Emil Jellinek insisted that that the “reliable but uninspiring” Daimler car he was representing be named after his daughter. He believed that her nickname, Mercedes, would be lucky for the car and for him. And who are we to argue? For well over a hundred years–ever since it dominated Nice Week in 1901 to the present day, Mercedes is the car to beat on the race track. It is a luxury car; the kind wealthy people all over the world drive. The name has certainly been lucky. Indeed, the Mercedes luck failed just once, in 1938.
In Faster, Neal Bascomb tells the story of how that year, noted racecar driver Rudi Caracciola raced the Mercedes against a relatively unknown French car, the Delahaye driven by a Jewish driver named René Dreyfus. Mercedes, backed by what was already the Nazi war machine, lost that year’s Grand Prix.
It’s appropriate that luck should have run out just then. Mercedes, after all, was named after the grand-daughter of Rabbi Adolf Aharon Jellinek, a prominent Austro-Hungarian rabbi and Jewish scholar. And yet, by 1944, Mercedes would be so overwhelmingly devoted to the anti-Semitic Nazi regime that almost half of Daimler Benz employees were civilian forced laborers, prisoners of war or concentration camp employees. So it is only right that in 1938, just before the Second World War, Mercedes, the Nazi car, should be beaten by a Jewish driver piloting a French car. Mercedes, is after all, probably the best-marketed Jewish name thanks to the rabbi’s middle son, Emil Jellinek.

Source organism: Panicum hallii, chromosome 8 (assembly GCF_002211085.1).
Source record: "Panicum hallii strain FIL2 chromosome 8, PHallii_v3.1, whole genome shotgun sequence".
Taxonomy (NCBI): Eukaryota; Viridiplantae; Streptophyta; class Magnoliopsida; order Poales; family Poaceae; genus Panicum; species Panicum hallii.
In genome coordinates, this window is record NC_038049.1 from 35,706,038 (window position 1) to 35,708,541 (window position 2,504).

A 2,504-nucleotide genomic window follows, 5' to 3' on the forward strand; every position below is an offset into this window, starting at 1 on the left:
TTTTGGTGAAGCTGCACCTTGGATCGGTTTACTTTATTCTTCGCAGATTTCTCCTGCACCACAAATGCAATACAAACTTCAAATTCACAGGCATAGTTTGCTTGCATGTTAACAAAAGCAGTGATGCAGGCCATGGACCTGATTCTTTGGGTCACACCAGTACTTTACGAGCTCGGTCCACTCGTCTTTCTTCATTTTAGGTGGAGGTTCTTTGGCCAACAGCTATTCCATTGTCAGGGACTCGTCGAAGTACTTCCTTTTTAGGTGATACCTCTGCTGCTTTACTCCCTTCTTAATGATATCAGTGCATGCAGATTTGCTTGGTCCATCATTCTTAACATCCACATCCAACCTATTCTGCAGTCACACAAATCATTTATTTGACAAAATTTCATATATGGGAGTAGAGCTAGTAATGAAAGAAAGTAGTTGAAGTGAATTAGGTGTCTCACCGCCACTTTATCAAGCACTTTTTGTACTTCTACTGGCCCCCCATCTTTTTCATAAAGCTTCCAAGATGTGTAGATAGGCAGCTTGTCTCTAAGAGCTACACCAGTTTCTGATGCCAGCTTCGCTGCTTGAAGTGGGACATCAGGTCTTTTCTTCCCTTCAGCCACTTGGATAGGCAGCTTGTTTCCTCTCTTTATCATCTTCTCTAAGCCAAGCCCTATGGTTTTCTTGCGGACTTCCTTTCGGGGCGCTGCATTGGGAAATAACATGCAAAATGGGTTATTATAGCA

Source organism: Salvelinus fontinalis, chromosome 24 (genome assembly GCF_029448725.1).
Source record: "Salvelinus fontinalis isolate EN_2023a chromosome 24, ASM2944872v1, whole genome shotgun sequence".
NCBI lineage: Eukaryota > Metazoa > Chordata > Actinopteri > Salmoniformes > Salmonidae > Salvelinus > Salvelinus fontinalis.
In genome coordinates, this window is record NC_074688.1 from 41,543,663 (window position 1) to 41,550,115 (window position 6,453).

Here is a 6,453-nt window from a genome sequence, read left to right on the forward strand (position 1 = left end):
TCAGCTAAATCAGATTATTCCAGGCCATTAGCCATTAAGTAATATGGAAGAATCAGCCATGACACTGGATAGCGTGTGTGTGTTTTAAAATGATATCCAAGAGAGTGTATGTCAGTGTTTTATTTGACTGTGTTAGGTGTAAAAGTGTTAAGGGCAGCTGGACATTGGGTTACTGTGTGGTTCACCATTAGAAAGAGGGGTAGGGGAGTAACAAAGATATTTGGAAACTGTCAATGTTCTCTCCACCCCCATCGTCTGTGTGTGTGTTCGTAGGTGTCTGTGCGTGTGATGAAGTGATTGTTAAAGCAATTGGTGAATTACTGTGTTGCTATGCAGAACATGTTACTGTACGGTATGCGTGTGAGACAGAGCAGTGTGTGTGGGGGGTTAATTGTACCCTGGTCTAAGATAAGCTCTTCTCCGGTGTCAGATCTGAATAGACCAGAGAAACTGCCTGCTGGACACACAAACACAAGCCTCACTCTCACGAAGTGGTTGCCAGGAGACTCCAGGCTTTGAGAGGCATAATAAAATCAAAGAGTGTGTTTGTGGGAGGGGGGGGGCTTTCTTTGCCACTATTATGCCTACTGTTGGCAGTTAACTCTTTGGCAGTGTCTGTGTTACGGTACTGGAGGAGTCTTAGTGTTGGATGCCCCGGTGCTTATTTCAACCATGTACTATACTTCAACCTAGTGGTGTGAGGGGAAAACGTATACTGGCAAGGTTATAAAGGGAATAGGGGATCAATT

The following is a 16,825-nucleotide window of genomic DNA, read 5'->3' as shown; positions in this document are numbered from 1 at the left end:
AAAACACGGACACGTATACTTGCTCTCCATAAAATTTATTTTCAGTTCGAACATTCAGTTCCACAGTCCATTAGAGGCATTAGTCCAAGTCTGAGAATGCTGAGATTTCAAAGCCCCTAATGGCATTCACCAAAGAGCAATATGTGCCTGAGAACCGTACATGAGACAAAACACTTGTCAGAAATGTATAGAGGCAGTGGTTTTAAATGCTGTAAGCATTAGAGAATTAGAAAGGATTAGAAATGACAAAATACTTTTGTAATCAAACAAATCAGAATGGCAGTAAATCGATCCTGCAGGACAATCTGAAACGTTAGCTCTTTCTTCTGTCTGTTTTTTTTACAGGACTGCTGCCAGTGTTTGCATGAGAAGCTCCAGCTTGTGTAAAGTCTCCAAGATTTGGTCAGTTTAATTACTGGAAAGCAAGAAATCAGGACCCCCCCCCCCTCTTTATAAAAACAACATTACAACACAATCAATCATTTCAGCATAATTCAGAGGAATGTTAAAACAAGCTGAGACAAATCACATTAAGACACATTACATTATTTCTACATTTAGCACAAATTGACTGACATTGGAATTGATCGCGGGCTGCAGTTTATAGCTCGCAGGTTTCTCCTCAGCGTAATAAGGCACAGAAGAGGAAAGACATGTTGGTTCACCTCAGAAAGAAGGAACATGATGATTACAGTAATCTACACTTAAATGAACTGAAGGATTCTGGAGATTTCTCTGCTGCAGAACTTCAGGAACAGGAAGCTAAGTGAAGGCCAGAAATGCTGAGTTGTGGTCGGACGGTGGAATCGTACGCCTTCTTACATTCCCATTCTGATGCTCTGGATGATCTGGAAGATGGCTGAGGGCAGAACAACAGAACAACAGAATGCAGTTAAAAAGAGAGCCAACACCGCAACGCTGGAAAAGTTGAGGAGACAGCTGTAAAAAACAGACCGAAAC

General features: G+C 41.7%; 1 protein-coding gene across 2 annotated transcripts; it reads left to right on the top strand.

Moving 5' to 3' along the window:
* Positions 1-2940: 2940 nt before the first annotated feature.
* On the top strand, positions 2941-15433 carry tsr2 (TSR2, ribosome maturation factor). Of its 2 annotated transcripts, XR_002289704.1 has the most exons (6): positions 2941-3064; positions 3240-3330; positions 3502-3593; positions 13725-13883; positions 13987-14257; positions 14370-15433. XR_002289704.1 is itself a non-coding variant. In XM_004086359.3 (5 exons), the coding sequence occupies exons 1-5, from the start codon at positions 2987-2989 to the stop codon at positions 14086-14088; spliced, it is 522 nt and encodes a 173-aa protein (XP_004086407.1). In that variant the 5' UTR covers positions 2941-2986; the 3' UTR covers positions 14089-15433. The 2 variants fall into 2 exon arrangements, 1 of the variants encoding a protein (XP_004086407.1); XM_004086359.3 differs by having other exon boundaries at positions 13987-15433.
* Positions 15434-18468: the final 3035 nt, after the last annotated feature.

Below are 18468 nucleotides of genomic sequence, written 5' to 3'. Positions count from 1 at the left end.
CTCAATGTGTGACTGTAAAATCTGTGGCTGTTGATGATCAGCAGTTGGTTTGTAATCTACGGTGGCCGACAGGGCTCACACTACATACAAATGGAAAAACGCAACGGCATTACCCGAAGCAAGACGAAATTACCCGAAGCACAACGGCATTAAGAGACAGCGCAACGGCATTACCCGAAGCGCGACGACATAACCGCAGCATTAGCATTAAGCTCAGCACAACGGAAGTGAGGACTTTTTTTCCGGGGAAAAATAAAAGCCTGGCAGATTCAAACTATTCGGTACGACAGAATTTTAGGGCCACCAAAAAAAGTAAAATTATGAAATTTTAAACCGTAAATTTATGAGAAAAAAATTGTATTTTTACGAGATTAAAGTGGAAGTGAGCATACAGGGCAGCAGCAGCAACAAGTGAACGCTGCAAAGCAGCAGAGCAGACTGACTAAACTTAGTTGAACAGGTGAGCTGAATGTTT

Emil was something of a playboy and black sheep in a family of scholars who loved racing and promoting cars. His love of the automobile enabled him to become a very successful dealer and promoter. It was thus entirely in character that when he represented Daimler, a company that made steady but pretty ordinary cars with a top speed of 15 miles per hour, he worked with the factory to redesign the engine and make the cars lighter to achieve the extraordinary speed of 25 miles per hour. A tireless promoter, Jellinek offered to buy 36 of the cars if they bore the name of his daughter and if the factory gave him an exclusive sales agency for America and parts of Europe. Daimler agreed and a star was born.
Mercedes Jellinek however was not lucky at all. She and her first husband (a baron) were so ruined during the first World War that she was forced to beg in the streets to feed her two children. Her second husband (another baron) was penniless. She died of bone cancer when she was 39 and is buried next to her grandfather.
It’s as if all her luck went to her father’s car and none was left to her.